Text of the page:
As cities’ struggles persist, Congress must act, mayors say
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Nearly a fourth of the nation’s metropolitan areas -- including the Los Angeles region -- will struggle for five more years to regain jobs lost in the Great Recession, according to an economic forecast issued by the U.S. Conference of Mayors on Wednesday.
With the mayors gathered in Washington for their winter meeting, the forecast is part of their effort to prod Congress into passing jobs-creation legislation.
‘Congress has jumped ship,’ said the conference president, Los Angeles Mayor Antonio Villaraigosa, likening lawmakers to the captain of the wrecked Italian cruise ship accused of leaving the vessel before its passengers were evacuated. ‘The economy is sinking as we speak, and they’re sitting on a lifeboat refusing to throw out a life preserver to the American people.’
But the mayors face a difficult time getting a divided Congress to do anything in an election year with partisan tensions running high. Further, they face an uphill battle staving off more federal aid cuts sought by congressional Republicans determined to reduce the federal budget deficit.
‘Nobody stops you on the street and says, ‘What are you doing about the deficit and the debt?’ People ask you, ‘How are you going to help me get a job?’ ' Villaraigosa said at a media breakfast sponsored by the Christian Science Monitor.
‘If you were to grade the Congress last year, they’d get an F,’ Villaraigosa said. ‘There’s been virtually nothing done to put people back to work.’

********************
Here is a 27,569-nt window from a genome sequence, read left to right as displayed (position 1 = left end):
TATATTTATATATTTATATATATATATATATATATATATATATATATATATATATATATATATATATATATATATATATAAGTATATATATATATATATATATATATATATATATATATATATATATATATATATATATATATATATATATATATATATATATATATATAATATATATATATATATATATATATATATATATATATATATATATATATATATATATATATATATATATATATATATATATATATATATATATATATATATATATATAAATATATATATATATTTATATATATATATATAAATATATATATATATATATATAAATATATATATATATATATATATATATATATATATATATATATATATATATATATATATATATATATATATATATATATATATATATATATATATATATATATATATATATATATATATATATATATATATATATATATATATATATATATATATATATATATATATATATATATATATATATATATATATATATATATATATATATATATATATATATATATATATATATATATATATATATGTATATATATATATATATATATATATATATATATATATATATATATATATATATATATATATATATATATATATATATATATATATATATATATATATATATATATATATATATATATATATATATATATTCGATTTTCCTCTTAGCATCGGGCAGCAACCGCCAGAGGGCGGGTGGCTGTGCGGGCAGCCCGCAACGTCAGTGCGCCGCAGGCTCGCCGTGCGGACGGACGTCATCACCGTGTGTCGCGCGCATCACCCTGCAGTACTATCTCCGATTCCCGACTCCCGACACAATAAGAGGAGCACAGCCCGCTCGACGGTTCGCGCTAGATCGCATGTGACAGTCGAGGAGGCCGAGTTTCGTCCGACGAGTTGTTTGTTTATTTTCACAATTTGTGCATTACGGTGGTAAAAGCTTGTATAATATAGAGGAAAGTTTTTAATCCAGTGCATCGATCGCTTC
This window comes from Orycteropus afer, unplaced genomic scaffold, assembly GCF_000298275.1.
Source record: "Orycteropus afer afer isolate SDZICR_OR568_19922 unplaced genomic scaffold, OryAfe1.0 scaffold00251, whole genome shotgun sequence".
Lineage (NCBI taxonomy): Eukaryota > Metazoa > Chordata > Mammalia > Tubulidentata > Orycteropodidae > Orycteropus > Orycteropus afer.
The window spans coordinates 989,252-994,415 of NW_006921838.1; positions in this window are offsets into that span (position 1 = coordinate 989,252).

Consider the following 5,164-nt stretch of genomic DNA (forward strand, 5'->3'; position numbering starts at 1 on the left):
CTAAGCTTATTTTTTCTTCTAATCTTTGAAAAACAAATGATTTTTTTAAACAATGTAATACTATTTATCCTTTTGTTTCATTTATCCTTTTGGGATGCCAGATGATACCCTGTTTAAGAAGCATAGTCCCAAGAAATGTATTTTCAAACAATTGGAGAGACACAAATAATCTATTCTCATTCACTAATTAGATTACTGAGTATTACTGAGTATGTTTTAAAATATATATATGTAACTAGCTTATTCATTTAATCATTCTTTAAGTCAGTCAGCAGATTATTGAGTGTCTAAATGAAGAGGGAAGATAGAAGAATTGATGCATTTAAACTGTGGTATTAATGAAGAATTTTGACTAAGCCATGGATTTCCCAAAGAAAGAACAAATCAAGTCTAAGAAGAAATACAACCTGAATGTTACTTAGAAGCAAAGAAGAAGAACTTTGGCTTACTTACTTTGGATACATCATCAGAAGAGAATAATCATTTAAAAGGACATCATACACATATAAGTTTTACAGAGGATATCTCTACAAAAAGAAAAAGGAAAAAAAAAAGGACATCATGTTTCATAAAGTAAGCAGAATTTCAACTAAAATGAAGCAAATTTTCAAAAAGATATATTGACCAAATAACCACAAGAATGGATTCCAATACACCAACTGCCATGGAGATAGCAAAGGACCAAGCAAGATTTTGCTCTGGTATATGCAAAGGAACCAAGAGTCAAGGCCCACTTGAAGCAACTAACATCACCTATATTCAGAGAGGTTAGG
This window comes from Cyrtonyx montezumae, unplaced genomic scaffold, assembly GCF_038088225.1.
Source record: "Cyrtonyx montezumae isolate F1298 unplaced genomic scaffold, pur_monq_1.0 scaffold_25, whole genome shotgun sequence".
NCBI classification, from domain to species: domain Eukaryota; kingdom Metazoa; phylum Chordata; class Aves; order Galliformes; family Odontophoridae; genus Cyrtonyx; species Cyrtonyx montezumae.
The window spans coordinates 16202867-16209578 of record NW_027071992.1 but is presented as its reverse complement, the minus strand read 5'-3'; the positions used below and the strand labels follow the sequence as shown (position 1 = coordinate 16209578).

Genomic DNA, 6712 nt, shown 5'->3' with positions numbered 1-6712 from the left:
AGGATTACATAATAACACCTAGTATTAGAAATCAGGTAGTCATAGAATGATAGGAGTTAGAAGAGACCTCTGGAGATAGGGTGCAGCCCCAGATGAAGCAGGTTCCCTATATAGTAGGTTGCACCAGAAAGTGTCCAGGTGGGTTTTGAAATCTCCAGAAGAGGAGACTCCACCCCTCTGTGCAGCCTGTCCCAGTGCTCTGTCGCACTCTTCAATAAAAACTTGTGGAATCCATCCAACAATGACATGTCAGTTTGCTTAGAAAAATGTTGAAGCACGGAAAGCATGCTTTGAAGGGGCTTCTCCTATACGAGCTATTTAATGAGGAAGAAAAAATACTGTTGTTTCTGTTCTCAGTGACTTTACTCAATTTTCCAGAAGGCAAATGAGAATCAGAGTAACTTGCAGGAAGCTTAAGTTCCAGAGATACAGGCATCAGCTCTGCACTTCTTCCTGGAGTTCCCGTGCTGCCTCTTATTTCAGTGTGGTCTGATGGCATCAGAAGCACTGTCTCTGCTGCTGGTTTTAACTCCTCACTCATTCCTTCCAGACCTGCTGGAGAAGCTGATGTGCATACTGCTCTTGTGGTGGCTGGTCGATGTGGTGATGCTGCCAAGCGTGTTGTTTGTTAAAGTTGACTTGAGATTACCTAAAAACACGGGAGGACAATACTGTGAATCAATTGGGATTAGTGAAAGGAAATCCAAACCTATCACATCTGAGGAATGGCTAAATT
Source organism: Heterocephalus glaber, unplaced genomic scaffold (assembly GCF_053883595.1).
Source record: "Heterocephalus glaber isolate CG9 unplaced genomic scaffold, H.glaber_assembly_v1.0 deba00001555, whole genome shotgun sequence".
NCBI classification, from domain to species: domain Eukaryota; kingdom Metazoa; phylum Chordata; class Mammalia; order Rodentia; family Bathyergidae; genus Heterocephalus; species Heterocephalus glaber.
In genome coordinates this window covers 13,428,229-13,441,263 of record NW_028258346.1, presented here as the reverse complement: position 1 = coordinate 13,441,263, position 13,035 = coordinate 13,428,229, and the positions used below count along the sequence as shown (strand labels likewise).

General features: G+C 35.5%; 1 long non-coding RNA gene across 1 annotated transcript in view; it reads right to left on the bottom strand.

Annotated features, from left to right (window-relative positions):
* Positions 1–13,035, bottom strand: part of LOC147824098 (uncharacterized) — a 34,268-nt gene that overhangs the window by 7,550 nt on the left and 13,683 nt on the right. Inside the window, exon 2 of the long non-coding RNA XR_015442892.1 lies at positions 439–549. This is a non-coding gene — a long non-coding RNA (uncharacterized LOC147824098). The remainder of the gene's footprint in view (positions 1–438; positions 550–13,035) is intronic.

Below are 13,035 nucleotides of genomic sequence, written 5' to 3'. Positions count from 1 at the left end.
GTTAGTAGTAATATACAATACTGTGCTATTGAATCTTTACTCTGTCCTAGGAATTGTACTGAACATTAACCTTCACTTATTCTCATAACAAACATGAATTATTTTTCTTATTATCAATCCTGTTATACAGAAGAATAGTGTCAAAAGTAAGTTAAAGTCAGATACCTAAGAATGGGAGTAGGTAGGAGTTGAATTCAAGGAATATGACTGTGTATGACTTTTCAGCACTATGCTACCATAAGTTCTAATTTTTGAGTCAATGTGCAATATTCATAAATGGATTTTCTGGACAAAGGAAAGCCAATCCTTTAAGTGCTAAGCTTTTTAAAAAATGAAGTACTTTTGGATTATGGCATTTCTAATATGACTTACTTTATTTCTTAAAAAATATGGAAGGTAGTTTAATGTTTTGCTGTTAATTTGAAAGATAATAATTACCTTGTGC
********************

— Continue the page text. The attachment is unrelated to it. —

Later, at a news conference at the Capital Hilton, the L.A. mayor said: ‘Not all spending is equal. The fact is we do have to cut our deficits .... But you can’t cut your way out of this crisis. You’ve got to make investments, too.’'
‘There are smart cuts and there are dumb cuts,’' added Scott Smith, Republican mayor of Mesa, Ariz., who joined Villaraigosa at a news conference. ‘Smart cuts are cuts of inefficiencies. Dumb cuts are cuts when you cut the meat out of programs that ... create economic growth.’'
Villaraigosa continued his criticism of Congress in a speech to other mayors -- a speech that included references to Rodney Dangerfield (cities aren’t getting enough respect) and Yogi Berra (congressional inaction was ‘deja vu all over again’’).
The Democratic mayor put most of the blame on Republicans who control the House but said members of his own party also haven’t done enough.
Villaraigosa called on Congress to pass a transportation bill -- one that would include money he has sought to speed expansion of L.A.'s regional transportation system -- and to extend the payroll tax cut and unemployment benefits. He also urged Congress to preserve funding for the Community Block Grant program, a key funding source for local efforts to generate jobs, revitalize run-down neighborhoods and help low-income residents.
He said he was open to finding ways to reduce government spending and increase revenue, such as closing tax loopholes, but considered infrastructure spending critical to the nation’s economic recovery.
U.S. nonfarm payrolls are projected to grow 1.3% this year, not fast enough to reduce the unemployment rate below 8% nationally, according to a report by IHS Global Insight, which predicts that by the end of the year the nation will have gained back nearly half of the jobs lost in the Great Recession.
‘Despite this progress,’ Villaraigosa said, ‘the recovery is slow and it’s uneven.’
For nearly 80 metropolitan areas, full recovery is more than five years away. ‘The recovery is very uneven across U.S. regions, with the southeastern and southwesten metro [area]s, who were the most affected by the housing bubble, looking ahead to years of recovery,’ the report says.
The report predicts that the Los Angeles-Long Beach-Santa Ana metropolitan area will, by the end of this year, recover only about a fifth of the jobs lost in the Great Recession.
Villaraigosa bemoaned the hyper-partisanship in Washington and delivered a pitch for funding high-speed rail. He and other mayors were due to meet with President Obama at the White House later.
-- Richard Simon in Washington